Wednesday, October 14, 2009


The Hill Co. Clerk & Recorder’s office announced today that the ballots for the Havre City General Election were mailed to all active registered voters today. Voters will be able to vote their ballots and either drop the ballot off at the Courthouse or mail it back to the Elections Administrator’s office by November 3rd. Ballots will be accepted until 8:00 PM, period. The Corrector wants to remind our readers that if you plan on mailing your ballot back, make sure you’ve followed all the instructions, sign the back, check that you have the correct postage and give it plenty of time to be received prior to Election Day. The Corrector wishes all candidates running for office this fall well and the best of luck in this upcoming election. This election will surely be historic for Havre’s future and while the process might be new, the outcome will be ordinary with someone winning and someone losing. But that does beg the question, what is the deal with mail ballots anyway?

Montana law permits local municipalities and school districts as well as specialized districts such as local fire or sewer districts to hold elections by mail and is certainly not new as it has been around since 1985. There have been many attempts over the last several legislative sessions to amend these laws to include all statewide and federal elections as well including SB 394 this past session which failed.

Mail ballots are used in many states for multiple election systems; however, the States of Oregon & Washington conduct all their elections via mail and they love it according to their respective State Elections Administrators because it is more convenient, cheaper and it increases turnout. Does it?

Well the jury is still out on cost. Locally the State Elections Administrators group lobbied hard for the passage of SB 394 arguing that the cost savings alone makes it a no-brainer. Yellowstone County Elections Administrator Duane Winslow claimed that the State of Montana could have saved taxpayers between 3 and 4 million dollars if the 2008 elections were all mail ballot in his testimony to the Montana House of Representatives; however, he offered no details and no facts to back that up, but they still claim significant savings.

It certainly is more convenient for a number of reasons. 1) no waiting in line, 2) no confusion about where to vote, 3) more time to consider options and ask questions, 4) no need to take time out to go to polls. So it is more convenient.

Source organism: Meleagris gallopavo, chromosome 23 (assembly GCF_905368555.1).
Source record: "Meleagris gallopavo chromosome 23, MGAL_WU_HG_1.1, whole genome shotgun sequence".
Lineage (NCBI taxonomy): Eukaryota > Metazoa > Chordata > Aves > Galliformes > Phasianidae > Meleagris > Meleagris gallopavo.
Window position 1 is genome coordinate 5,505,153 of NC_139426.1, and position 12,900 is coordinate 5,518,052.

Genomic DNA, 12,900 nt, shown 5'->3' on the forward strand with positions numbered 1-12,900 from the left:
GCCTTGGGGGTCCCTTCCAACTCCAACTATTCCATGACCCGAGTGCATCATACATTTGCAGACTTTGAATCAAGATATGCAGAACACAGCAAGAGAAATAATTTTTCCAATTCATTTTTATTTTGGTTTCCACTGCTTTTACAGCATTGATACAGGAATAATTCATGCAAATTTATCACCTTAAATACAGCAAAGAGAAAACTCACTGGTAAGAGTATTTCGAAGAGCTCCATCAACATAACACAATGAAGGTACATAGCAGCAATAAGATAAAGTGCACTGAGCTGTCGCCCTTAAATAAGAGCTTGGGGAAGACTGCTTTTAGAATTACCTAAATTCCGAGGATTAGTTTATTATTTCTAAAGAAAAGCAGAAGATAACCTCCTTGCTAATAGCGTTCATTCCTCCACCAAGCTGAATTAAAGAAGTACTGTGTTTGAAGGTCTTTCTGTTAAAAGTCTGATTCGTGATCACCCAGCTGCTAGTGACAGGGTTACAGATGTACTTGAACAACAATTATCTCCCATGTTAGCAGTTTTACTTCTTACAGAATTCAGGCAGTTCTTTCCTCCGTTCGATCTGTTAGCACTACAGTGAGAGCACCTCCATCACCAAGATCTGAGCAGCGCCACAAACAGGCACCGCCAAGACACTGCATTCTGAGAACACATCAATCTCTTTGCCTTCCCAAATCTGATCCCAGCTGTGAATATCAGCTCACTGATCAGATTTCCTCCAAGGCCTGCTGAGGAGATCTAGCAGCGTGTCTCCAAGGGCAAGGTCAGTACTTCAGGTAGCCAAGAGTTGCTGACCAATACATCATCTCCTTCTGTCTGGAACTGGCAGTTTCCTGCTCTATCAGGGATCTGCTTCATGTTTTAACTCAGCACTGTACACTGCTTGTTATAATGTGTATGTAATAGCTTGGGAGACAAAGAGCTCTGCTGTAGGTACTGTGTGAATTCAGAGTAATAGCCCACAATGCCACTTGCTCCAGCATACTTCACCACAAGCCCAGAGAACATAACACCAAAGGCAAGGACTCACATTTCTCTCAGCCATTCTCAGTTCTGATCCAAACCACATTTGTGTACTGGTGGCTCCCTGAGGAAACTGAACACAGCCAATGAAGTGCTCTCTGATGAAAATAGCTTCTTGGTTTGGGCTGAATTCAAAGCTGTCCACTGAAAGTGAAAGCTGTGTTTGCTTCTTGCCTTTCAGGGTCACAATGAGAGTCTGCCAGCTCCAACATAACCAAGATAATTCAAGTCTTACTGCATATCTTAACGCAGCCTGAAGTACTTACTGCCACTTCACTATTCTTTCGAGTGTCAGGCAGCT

It also does seem to increase turnout. In Havre’s most recent primary election the turnout was 49% which is much higher than the two most previous conventional primaries and the last City general by mail in 2007 saw as much as 70% turnout in some precincts. Similar findings can be seen across Montana.

Critics of an all mail balloting system claim that any potential cost savings is not worth the risk of fraud and ballot manipulation. Project Vote has contended in a long term study of the system that the facts do not bear out the arguments from proponents.  You can read their study by finding it on the internet, it is entitled “Vote-by-Mail Doesn't Deliver.” They make some interesting points in this work, but once again short on facts long on hypotheticals.  Repeating theme? 

The Corrector is interested in the views of Havre's voters out there on this topic?  What say you voters?


  1. Hill County Clerk and Recorder, Diane Mellem, runs as a Democrat, and was furious at the Dems for blocking the all-mail ballot bill. She is insistent that it is fair, accurate, and cost-effective. I tend to agree with her. I personally would miss the nostalgia of going into the ballot booth. But nostalgia is not enough to stop this process. As long as the post office can keep its doors open, I'm in favor of it. Saves money, increases turnout. Win - win.

  2. I love voting by mail. I wish I had done it years ago. I never know where to vote and since I usually have to think about who I want to vote for, I don't feel guilty for holding up other people that are waiting for me to get done. I say "VOTE BY MAIL".

  3. I like voting by mail. It is easier and I am also less likely to miss less"glamorous" elections such as the school elections